If you're looking for signs of the economic recovery, consider having a chat with Matt Nolton.
Nolton, the CEO and principal engineer at the firm he founded in Naples, Forge Engineering, is usually among the first people to see future development plans because of the soil analysis his firm performs for land buyers.
“We've started doing work on raw land again,” Nolton says. It's the first time his two drilling rigs have been actively testing soils for future construction since the beginning of the residential real estate downturn in 2006.
Residential developers such as Minto Group, Lennar and others have acquired large tracts in Southwest Florida and are preparing to build homes again. There's even talk of new condo towers, Nolton says.
“In 2010 we started to see values stop falling and residential developers were starting to look,” Nolton says. The first sector of real estate to recover was in homes priced in the $1 million-plus range. “The high end came back with a vengeance,” Nolton says.
Still, not all areas of residential real estate are on the path to recovery yet. The moderately priced area of Golden Gate Estates east of Naples continues to struggle, for example. “There's still properties to be absorbed,” Nolton says.
But Nolton says there are investors pooling cash to develop commercial real estate, too. “Developers are out there, they're going down that road,” he says.
In particular, Nolton says large blocks of industrial warehouses could be built soon. “The industrial property is gone; the good stuff has been absorbed,” he says. “Retail is starting back up.” Office space is stagnant, though there is some medical space being developed.
Commercial is likely to follow the resurgence in residential construction that is now under way. “It's inevitable barring something like a stock market crash,” says Nolton, who says surging property values kept him from buying a commercial building for Forge last year.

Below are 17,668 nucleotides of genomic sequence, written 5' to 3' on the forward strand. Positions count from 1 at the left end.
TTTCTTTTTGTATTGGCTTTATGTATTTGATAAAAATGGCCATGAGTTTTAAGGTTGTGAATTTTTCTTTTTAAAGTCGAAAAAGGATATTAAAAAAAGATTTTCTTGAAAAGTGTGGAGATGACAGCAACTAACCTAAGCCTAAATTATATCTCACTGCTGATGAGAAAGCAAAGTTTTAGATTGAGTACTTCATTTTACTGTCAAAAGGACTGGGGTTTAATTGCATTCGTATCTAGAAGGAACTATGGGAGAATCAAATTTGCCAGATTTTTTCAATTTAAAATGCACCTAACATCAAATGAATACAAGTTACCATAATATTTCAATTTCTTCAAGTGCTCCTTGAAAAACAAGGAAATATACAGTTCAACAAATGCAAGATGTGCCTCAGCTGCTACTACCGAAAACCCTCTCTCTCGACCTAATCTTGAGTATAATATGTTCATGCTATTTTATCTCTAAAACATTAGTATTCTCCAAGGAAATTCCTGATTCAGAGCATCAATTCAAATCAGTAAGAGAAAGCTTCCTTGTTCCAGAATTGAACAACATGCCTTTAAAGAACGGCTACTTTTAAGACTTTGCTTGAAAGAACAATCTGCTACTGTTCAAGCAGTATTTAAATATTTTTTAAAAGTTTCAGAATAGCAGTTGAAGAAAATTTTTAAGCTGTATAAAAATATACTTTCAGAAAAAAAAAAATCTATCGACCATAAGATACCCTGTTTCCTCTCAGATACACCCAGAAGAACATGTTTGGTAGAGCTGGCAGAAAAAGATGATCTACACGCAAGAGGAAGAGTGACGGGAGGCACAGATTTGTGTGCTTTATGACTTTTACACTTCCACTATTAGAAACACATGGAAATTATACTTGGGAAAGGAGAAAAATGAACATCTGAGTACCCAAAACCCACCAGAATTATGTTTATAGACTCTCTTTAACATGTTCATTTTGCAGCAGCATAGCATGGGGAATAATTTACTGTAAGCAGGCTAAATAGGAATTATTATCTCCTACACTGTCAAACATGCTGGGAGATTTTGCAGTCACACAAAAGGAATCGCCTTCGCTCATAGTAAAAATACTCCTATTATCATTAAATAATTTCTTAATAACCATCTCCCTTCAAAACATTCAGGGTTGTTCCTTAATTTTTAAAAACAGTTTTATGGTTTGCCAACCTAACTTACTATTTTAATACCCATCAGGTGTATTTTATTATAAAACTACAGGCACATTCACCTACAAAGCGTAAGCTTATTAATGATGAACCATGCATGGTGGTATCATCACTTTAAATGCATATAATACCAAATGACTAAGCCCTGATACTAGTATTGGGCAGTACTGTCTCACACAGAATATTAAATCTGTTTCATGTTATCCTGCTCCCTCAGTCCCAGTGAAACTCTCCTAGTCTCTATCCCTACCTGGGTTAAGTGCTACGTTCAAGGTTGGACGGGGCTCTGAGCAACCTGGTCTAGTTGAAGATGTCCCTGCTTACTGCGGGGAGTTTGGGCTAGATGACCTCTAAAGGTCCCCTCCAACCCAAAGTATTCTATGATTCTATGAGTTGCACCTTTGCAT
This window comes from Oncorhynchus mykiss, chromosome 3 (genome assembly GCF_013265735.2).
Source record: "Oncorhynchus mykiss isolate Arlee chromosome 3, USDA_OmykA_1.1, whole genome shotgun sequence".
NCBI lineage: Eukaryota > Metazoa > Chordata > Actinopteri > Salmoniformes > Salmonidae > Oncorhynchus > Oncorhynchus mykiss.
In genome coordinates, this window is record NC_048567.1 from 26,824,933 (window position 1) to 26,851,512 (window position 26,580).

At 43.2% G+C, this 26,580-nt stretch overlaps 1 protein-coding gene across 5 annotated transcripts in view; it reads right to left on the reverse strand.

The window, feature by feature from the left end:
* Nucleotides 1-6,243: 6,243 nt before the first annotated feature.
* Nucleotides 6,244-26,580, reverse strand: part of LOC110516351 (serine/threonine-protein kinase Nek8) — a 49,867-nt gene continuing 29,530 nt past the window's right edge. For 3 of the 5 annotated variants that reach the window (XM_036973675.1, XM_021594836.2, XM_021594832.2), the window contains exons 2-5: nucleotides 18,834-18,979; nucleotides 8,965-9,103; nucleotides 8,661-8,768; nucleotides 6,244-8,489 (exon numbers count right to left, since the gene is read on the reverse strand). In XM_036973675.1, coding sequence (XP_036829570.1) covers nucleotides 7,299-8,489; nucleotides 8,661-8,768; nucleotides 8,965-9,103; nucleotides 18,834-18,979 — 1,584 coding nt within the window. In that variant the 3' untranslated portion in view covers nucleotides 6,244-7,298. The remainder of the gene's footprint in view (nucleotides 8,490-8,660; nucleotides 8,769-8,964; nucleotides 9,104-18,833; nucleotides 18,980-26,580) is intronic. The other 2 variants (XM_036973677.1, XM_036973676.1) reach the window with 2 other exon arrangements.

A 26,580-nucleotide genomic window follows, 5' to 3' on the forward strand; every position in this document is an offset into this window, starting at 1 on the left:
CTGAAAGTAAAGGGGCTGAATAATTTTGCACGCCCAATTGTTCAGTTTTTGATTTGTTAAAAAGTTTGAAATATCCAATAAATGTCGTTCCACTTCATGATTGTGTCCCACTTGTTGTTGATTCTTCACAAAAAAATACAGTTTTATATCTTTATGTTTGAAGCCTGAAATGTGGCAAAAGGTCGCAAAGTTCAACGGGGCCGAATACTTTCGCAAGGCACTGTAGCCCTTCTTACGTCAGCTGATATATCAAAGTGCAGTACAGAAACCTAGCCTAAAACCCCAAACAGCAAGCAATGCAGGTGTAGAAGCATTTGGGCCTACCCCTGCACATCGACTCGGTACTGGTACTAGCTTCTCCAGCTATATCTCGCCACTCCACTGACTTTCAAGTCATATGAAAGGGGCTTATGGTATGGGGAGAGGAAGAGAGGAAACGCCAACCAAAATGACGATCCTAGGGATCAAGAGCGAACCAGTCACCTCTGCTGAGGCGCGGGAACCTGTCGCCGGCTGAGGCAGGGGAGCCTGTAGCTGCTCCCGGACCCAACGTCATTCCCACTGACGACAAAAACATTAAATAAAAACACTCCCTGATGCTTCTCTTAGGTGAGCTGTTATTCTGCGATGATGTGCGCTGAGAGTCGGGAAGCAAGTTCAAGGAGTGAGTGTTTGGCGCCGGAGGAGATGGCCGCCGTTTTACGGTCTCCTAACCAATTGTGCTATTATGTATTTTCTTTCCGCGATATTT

Already, Nolton has worked on projects such as the expansion of the Inn on Fifth and the new Robb & Stucky furniture building. “There are big projects in the wings,” says Nolton.
Financing is now becoming more widely available and banks are starting to lend again on real estate deals. Still, pools of private investors continue to lead the recovery. “We're seeing so many cash deals,” Nolton says.
Nolton is so encouraged by the recovery so far that he plans to invest $100,000 in marketing efforts this year. This includes sponsoring industry meetings and charitable contributions.
To be sure, Forge suffered like most firms tied to the fortunes of real estate in Southwest Florida. Nolton formed his firm with his wife, Roxann Nolton, in 1996 after running the Naples office of Atlanta-based Law Engineering.
Success came right away for Nolton, who graduated from high school in Naples. Forge grew 20% to 25% a year and had as many as 45 employees at offices in Naples, Bonita Springs and Fort Myers.
But the downturn forced Nolton to shut down the Bonita Springs and Fort Myers offices. Today, the firm has 14 employees, though Nolton says he's looking to hire more as the work returns. “No one was ready for the what happened,” says Nolton, who is taking a careful approach to growth.
Fortunately, the company had diversified into engineering of existing structures such as condo towers, which kept some business coming in during the downturn. For example, Forge provided engineering services for water intrusion, roof repair or exterior painting of large buildings.
Nolton doesn't disclose revenues, but he's confident that growth of 30% or better is achievable this year from the northern boundary of Lee County to Naples and Everglades City.
But don't expect Nolton to open new offices yet. “That'll be the last thing I do because it was really painful to close them,” he says.